Spouses of H-1B visa holders working in the US will lose their jobs if US President Donald Trump's plan to ban them from working is implemented. A new research report says around one lakh people will lose their jobs and this will negatively affect not only the visa holders but also their employers.
To encourage the hiring of American citizens, the Trump administration has been reworking rules of the H-1B visas − which give overseas workers right to get a job in the US for a number of years – and one of the changes proposed is to stop spouses from getting employment.
The US Government started allowing spouses of H-1B visa holders to work in 2015 when Barack Obama was president. For their research, authors contacted 1,800 Indian families and out of these 416 agreed to be part of the study.
It is also likely that it would make the visa holders dissatisfied with their jobs and increase the risk that they might quit and return to their home country. The cost of failed expatriate assignments is in the range of $250,000 to $ 1 million. There are also indirect costs, says the report.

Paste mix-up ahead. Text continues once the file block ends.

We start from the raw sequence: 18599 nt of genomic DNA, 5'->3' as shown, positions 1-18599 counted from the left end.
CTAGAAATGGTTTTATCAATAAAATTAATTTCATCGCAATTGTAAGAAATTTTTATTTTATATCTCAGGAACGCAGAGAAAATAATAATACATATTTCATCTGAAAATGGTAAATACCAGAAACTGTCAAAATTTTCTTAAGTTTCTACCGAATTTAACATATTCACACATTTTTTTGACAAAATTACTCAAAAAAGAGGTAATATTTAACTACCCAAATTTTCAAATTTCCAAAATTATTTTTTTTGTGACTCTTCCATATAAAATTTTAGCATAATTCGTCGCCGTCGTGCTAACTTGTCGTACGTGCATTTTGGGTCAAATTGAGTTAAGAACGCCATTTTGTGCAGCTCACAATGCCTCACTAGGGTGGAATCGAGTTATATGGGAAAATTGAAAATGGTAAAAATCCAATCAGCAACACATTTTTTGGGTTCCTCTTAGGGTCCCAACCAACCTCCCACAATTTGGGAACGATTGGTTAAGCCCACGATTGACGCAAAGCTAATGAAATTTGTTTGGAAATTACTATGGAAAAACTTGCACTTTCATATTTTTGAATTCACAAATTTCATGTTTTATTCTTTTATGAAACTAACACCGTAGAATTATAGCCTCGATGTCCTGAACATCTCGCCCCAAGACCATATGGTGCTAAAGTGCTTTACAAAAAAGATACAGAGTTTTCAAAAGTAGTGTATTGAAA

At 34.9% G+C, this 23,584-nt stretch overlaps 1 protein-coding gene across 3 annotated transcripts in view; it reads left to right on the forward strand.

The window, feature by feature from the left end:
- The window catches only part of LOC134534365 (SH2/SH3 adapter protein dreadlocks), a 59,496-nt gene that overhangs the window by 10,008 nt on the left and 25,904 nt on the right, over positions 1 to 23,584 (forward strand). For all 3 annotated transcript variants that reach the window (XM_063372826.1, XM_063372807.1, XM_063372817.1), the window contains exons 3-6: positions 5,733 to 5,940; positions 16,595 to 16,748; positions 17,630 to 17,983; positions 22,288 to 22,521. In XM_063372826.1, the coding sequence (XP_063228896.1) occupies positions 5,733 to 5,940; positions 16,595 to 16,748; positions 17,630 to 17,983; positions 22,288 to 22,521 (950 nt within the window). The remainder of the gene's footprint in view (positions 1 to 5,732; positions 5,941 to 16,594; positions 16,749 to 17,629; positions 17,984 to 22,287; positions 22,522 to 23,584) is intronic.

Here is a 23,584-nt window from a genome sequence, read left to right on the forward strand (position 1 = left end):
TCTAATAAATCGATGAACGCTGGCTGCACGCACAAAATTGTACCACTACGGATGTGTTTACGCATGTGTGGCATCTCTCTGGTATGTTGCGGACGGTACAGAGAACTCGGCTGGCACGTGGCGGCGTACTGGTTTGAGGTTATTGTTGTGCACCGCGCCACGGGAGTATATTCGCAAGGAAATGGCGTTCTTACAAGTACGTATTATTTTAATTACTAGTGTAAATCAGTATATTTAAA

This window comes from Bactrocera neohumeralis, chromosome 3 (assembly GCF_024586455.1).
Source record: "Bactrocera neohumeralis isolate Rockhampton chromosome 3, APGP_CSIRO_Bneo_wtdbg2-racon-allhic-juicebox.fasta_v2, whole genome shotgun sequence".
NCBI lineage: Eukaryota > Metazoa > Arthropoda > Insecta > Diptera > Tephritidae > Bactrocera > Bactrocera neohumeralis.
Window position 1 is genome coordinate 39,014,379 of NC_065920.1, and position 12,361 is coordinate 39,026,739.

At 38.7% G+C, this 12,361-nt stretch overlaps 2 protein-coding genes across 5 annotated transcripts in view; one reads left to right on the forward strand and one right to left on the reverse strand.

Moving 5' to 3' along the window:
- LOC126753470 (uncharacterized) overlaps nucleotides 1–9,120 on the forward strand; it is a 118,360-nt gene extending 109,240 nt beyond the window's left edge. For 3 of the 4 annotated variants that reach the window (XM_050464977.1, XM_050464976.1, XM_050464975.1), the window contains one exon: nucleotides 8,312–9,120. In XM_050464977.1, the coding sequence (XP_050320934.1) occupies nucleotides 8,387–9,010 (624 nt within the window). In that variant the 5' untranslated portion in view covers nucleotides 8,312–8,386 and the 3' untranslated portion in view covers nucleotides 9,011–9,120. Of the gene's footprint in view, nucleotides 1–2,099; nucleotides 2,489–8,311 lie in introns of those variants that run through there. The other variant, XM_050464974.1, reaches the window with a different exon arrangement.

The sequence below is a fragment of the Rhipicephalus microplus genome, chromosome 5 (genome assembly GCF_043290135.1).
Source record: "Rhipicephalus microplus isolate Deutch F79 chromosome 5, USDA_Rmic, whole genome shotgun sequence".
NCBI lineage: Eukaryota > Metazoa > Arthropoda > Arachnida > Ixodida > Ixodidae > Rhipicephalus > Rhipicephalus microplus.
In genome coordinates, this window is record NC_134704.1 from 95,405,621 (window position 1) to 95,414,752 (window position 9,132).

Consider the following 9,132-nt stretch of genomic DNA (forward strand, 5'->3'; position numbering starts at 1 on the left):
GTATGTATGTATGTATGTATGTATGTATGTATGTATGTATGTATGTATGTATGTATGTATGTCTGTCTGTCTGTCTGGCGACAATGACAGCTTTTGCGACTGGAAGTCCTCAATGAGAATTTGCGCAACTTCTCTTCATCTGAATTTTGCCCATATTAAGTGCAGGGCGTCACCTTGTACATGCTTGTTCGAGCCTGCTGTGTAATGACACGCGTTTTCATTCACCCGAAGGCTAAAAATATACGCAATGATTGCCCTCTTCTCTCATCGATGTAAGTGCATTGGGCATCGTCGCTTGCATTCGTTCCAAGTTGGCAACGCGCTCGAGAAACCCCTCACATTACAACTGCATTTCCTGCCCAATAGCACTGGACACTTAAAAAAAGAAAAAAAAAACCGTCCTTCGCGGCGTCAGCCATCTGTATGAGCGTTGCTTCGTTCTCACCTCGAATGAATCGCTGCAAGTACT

The study points out that policy changes like these are often made without properly studying and understanding the short and long-term consequences of such a move.
Issuing of work visas started in 1952 and idea behind this move was to allow US companies to hire overseas workers on a temporary basis when they weren't able to hire qualified local talent.
However, the H-1B visa programme has been mired in controversies with many alleging that companies, mainly India's outsourcing giants, have used the visas to get cheaper workers from overseas.
In his election pledge, Trump vowed to stop the abuse of the H-1B visas and protect domestic workers.
In furtherance of that, the Department of Homeland Security starting the process of putting a stop to the eligibility of H-1B spouses to seek employment.
This hasn't gone down well with technology companies, including Google and Amazon, who have argued that this move will hurt the spouses, a majority of whom are women, and the holders of the visa.
The visa holders say they face a lot of problems if their spouses weren't able to work. "It is very unfair to her, so we are returning to India," one respondent told the researchers. "My wife is frustrated that she can't further her career in the states," said another.
The researchers say that if the ban is reinstated, it will prove to be more difficult and critical for expatriates than what they experienced in 2014, as many who temporarily benefitted by the previous government's immigration policies most probably have bought a home or started businesses.